Jonathon Simon, PhD
Professor – Department of Electrical and Computer Engineering
Dr. Jonathon Simon earned his PhD in physics from the University of California-Santa Barbara in 1990. He then completed 3 postdoctoral fellowships with the final one in auditory neurosciences at the University of Maryland where he then joined the faculty in 2000. He has expertise in a broad range of auditory neuroscience, with emphasis on the neural foundations of speech processing and perception, especially in the case of degraded or masked speech. His main approach is to use magnetoencephalography as a neurophysiological tool in human subjects. Furthermore, aging and its profound effects on speech processing by the brain have recently become a major focus of his research. As PI of an NIA P01 project and core (P01 “Neuroplasticity in Auditory Aging”, PI Sandra Gordon-Salant), every member of his lab’s research touches on some on the aspect of auditory aging. Dr. Simon also has a strong record of undergraduate mentoring, having been a research advisor for 32 undergraduates, of which 15 were members of summer research programs (e.g., NSF REU). Two of these students later returned to his lab as graduate trainees. Six of his trainees have been underrepresented minorities. Dr. Simon very much looks forward to extending his mentoring expertise to the excellent under-represented minority and disadvantaged undergraduates in UM ADAPT.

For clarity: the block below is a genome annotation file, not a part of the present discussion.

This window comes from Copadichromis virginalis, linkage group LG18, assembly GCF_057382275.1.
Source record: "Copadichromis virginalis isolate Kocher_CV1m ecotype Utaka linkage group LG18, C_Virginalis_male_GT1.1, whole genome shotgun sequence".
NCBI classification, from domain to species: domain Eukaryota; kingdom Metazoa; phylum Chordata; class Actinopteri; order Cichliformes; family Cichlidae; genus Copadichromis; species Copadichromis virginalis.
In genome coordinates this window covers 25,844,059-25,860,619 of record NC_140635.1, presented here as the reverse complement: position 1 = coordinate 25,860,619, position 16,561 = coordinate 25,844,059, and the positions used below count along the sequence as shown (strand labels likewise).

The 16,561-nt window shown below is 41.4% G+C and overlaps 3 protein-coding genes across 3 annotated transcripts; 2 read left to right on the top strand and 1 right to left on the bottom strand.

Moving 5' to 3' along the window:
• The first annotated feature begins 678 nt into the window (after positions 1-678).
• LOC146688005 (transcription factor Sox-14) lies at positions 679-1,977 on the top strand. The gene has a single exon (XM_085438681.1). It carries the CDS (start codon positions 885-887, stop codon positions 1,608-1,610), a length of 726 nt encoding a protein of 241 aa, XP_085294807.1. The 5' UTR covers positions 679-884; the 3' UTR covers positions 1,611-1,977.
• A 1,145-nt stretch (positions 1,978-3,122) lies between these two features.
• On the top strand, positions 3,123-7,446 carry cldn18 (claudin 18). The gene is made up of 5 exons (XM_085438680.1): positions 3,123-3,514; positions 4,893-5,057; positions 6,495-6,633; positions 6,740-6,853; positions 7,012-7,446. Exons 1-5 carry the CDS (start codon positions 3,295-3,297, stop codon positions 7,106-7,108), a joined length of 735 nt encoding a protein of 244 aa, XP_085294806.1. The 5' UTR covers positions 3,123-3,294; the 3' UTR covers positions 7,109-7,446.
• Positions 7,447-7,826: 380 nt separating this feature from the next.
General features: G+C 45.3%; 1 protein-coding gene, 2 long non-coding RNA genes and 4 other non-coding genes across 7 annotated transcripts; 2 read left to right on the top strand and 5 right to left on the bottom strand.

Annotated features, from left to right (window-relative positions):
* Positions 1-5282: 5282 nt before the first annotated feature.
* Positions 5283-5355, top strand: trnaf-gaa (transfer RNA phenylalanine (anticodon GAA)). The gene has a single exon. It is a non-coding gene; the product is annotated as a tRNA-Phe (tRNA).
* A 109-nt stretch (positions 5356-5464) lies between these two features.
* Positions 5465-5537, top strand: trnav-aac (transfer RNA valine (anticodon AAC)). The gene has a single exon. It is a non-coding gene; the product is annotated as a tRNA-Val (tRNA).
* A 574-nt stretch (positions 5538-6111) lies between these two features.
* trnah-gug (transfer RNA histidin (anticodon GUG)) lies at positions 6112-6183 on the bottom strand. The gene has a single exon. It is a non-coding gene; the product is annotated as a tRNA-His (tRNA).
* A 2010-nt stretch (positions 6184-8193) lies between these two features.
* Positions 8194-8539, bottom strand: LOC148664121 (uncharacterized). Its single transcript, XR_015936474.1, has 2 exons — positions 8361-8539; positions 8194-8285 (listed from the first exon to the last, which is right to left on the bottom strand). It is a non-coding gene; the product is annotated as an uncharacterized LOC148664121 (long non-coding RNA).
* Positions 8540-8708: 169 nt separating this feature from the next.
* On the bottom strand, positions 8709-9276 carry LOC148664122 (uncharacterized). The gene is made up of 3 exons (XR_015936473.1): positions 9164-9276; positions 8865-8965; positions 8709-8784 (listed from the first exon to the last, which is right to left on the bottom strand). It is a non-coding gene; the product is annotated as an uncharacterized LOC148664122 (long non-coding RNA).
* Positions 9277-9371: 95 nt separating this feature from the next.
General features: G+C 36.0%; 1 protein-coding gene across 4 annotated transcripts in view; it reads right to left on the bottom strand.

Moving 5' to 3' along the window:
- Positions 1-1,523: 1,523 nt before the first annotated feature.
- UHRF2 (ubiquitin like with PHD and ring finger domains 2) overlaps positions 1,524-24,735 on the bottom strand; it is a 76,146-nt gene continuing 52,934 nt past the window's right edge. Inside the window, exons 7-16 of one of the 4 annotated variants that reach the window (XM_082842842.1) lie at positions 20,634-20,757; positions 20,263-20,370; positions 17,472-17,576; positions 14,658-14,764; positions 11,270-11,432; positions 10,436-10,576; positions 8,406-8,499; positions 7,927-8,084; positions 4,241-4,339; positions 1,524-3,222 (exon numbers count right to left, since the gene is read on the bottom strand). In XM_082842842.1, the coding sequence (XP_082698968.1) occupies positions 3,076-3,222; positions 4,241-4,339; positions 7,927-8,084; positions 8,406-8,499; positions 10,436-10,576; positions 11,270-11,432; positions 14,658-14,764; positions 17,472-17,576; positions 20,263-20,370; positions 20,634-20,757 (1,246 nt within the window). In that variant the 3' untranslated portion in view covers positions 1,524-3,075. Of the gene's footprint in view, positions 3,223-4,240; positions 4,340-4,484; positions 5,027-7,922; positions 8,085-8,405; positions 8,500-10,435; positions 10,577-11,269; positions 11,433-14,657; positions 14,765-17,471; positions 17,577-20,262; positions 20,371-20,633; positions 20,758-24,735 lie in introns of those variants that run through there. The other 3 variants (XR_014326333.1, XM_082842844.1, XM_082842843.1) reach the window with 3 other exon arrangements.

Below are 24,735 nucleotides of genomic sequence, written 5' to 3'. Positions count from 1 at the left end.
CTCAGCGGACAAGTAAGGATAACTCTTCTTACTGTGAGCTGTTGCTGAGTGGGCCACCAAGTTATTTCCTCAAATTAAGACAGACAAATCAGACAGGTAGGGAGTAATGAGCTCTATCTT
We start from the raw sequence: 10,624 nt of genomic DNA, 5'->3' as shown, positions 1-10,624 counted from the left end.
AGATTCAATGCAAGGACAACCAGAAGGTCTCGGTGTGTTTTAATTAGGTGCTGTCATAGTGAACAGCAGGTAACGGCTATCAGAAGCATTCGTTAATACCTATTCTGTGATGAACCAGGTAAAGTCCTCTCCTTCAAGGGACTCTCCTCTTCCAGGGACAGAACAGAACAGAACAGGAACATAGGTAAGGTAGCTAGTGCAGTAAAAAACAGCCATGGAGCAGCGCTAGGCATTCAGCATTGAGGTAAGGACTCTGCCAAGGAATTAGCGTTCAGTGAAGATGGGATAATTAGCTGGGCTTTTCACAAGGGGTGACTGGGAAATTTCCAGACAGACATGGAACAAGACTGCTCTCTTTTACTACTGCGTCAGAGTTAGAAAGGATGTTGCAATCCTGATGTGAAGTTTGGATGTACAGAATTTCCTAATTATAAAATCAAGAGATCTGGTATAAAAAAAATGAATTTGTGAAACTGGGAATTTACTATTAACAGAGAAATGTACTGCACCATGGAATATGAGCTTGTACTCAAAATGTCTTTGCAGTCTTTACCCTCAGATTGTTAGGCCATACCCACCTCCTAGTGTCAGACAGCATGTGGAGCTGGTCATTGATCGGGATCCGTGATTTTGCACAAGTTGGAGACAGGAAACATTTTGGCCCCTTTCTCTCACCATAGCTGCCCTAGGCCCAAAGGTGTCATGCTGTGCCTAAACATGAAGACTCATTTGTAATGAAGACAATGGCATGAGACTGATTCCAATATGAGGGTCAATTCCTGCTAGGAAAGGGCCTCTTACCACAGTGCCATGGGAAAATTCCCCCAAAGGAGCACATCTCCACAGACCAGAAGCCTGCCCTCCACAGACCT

Cher Dallal, PhD
Associate Professor – Epidemiology and Biostatistics
Dr. Cher Dallal her PhD in Epidemiology in 2009 from the University of Pittsburgh Graduate School of Public Health, completed postdoctoral training in the NCI/NIH Cancer Prevention Fellowship Program and joined the University of Maryland faculty in 2013. Her research assesses lifestyle and hormonal factors related to breast, endometrial and ovarian carcinogenesis and she has published >20 papers in this area. She also has examined factors related to cancer risk and survivorship in older adults. The larger context for her research is in cancer control and prevention that integrates health disparities research, behavioral factors, biological profiles, and cancer epidemiology, issues which are all critically important for our aging US demographics. She mentors both undergraduate and graduate students and to this point has mentored one UM ADAPT Trainee.
Cheryl Holt, PhD
Professor – Department of Behavioral and Community Health